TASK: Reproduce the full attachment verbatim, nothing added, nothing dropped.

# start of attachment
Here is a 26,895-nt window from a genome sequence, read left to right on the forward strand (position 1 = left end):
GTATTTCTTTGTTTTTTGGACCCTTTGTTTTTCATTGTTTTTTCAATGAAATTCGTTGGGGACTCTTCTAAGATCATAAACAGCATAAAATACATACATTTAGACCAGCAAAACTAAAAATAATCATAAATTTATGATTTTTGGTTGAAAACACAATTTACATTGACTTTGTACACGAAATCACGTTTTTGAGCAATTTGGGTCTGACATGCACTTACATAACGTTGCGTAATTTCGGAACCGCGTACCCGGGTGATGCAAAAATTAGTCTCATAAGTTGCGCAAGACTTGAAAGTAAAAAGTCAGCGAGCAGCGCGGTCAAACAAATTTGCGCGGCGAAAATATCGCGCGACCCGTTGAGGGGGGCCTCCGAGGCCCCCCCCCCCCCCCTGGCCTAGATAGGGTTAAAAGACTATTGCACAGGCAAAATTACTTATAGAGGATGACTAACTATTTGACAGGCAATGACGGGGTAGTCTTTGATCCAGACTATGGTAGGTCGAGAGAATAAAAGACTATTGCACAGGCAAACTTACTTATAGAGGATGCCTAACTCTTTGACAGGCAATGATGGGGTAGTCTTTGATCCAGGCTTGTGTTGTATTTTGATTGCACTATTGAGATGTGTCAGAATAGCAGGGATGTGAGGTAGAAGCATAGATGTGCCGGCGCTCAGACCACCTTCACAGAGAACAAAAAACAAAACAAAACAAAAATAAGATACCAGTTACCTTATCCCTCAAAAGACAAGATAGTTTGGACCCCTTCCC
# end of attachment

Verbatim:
Here is a 26,895-nt window from a genome sequence, read left to right on the forward strand (position 1 = left end):
GTATTTCTTTGTTTTTTGGACCCTTTGTTTTTCATTGTTTTTTCAATGAAATTCGTTGGGGACTCTTCTAAGATCATAAACAGCATAAAATACATACATTTAGACCAGCAAAACTAAAAATAATCATAAATTTATGATTTTTGGTTGAAAACACAATTTACATTGACTTTGTACACGAAATCACGTTTTTGAGCAATTTGGGTCTGACATGCACTTACATAACGTTGCGTAATTTCGGAACCGCGTACCCGGGTGATGCAAAAATTAGTCTCATAAGTTGCGCAAGACTTGAAAGTAAAAAGTCAGCGAGCAGCGCGGTCAAACAAATTTGCGCGGCGAAAATATCGCGCGACCCGTTGAGGGGGGCCTCCGAGGCCCCCCCCCCCCCCCTGGCCTAGATAGGGTTAAAAGACTATTGCACAGGCAAAATTACTTATAGAGGATGACTAACTATTTGACAGGCAATGACGGGGTAGTCTTTGATCCAGACTATGGTAGGTCGAGAGAATAAAAGACTATTGCACAGGCAAACTTACTTATAGAGGATGCCTAACTCTTTGACAGGCAATGATGGGGTAGTCTTTGATCCAGGCTTGTGTTGTATTTTGATTGCACTATTGAGATGTGTCAGAATAGCAGGGATGTGAGGTAGAAGCATAGATGTGCCGGCGCTCAGACCACCTTCACAGAGAACAAAAAACAAAACAAAACAAAAATAAGATACCAGTTACCTTATCCCTCAAAAGACAAGATAGTTTGGACCCCTTCCC